The Oak Foundation is moving away from its regional approach on marine conservation funding, recently setting up an endowment as it leaves Belize. It’s part of a shift toward a broader global conservation strategy.
Oak is a big international player in environmental philanthropy, with split focuses on climate and marine conservation. It’s embarking on some major environment program strategic changes starting this year, most recently marked by the announcement of a $10 million endowment the funder is setting up as it transitions away from its work in Belize and the surrounding region.
The foundation’s refocus is indicative of the huge interest right now in reforming fisheries among the world’s major marine funders, and the rising concern over accumulated plastic pollution, but also Oak’s aspirations for broader presence.
As part of the change, the funder is beginning to wind down its 20-year commitment to marine conservation in Belize, which has previously racked up $46 million in grants to 78 groups. They’ve made a lot of progress in marine protected areas, species protection, and monitoring and management plans, and the foundation is shuttering its Belize offices this summer.
A funder exiting an arena can be brutal news for groups in the field, but in an effort not to leave the area high and dry, Oak is endowing a fund with $10 million, pending a match of another $15 million. The funder is also setting up large grants to NGOs for the next few years, and providing capacity building support to prop up grantees before they depart.
The reason behind Oak’s transitioning out of work in Belize has to do with a larger refocus that kicked off this year. The foundation previously set up its marine conservation funding around geographies—North Pacific and the Arctic, Mesoamerica, and Europe. That’s changing, and Oak is transitioning to fewer, more clearly defined approaches with global scope. An evaluation of its environment programs in 2015 identified strengths within its regions, but a weakness when it comes to sharing and transferring knowledge beyond them, advising the foundation to improve its role as a global leader.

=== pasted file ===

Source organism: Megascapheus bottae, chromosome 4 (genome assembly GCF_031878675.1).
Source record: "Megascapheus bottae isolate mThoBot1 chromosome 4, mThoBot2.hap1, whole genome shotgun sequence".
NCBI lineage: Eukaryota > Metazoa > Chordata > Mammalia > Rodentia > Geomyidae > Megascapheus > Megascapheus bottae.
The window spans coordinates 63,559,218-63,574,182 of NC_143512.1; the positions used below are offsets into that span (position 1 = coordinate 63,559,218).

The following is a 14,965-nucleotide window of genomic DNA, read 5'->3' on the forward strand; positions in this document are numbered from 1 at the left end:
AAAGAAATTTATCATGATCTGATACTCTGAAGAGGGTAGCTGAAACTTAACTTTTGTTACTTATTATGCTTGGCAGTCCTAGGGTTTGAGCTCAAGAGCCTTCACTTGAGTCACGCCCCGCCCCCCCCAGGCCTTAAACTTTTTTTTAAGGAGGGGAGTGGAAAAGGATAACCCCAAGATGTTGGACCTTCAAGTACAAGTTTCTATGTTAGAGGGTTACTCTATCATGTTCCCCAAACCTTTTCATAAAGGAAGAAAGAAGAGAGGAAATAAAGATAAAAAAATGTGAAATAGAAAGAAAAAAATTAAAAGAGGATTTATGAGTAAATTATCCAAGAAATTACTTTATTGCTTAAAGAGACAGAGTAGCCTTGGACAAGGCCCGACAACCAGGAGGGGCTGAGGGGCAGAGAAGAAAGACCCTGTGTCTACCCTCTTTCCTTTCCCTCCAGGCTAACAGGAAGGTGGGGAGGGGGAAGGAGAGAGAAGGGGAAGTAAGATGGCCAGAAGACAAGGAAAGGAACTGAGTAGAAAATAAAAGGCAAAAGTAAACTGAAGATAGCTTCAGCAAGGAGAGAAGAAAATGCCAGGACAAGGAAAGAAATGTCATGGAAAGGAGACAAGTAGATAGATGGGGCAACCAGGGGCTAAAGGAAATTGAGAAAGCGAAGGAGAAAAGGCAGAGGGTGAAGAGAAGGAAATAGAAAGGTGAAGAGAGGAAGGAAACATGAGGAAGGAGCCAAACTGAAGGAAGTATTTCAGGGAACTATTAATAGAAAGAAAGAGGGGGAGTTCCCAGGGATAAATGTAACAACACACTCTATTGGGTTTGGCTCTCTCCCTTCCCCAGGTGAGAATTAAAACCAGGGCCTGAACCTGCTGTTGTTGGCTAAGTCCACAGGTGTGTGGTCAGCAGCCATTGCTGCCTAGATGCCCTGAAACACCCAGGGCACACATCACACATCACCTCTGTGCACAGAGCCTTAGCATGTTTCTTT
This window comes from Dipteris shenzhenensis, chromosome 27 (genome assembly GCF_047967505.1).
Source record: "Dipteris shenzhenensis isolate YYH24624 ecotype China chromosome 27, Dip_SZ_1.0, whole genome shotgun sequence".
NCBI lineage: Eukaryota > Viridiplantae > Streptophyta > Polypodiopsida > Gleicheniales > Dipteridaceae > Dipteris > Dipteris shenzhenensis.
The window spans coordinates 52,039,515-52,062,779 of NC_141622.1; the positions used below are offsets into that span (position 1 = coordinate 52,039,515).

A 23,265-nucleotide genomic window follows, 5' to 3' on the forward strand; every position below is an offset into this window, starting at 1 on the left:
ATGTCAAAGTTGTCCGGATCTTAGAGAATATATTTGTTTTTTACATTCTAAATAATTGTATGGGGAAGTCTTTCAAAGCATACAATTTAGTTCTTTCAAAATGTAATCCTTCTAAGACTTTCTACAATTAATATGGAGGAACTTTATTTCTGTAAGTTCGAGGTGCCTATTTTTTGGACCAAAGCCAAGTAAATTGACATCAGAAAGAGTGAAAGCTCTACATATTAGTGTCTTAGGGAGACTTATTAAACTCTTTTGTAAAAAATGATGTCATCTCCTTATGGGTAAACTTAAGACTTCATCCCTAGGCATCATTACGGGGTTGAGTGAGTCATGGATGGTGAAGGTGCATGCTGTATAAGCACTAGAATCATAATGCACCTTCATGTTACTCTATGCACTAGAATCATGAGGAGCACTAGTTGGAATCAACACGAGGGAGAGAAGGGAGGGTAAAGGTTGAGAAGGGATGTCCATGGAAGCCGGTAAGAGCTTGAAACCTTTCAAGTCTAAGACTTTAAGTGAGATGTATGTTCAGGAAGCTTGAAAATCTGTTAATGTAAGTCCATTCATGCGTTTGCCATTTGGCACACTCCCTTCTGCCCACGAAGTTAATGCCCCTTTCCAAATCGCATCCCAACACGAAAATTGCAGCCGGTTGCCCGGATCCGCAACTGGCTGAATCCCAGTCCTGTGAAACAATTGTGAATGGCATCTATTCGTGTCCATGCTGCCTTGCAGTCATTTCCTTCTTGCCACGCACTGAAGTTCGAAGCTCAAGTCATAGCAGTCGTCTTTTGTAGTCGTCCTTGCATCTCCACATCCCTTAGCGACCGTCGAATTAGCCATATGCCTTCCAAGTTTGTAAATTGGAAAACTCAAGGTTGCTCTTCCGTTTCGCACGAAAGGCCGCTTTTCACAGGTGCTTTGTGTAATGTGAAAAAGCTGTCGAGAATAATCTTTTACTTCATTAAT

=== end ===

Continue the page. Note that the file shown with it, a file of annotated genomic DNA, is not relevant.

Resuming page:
The foundation does point out that it will remain committed to many of the regions they've always supported, still giving in Europe, the Arctic, East Asia and Africa. But Oak’s marine work in the next five years will be transitioning to global funding in fisheries and plastic garbage.
These are notable subjects for a few reasons. First, fisheries are a massive topic in marine conservation right now, involving virtually every major marine funder in some way. Oak has worked in the realm of fisheries management for some time, building unique power in the public policy realm in its select regions. The new focus will keep that going, but with global ambitions.
Plastic pollution, on the other hand, appears to be new territory, with only a few related grants on Oak’s books so far. Plastic pollution is a relatively new oceans crisis, with giant floating garbage patches drawing a lot of public attention. But it’s still not a huge arena for funders, and Oak could emerge as a real leader on the topic.
Of course, with every strategic refocus, there’s usually a lot of the same stuff continuing, so Oak's work will likely continue to be somewhat regional. But we’re learning a lot about the ambitions of this huge marine funder, and the changes on the ground in Belize show how things are taking shape.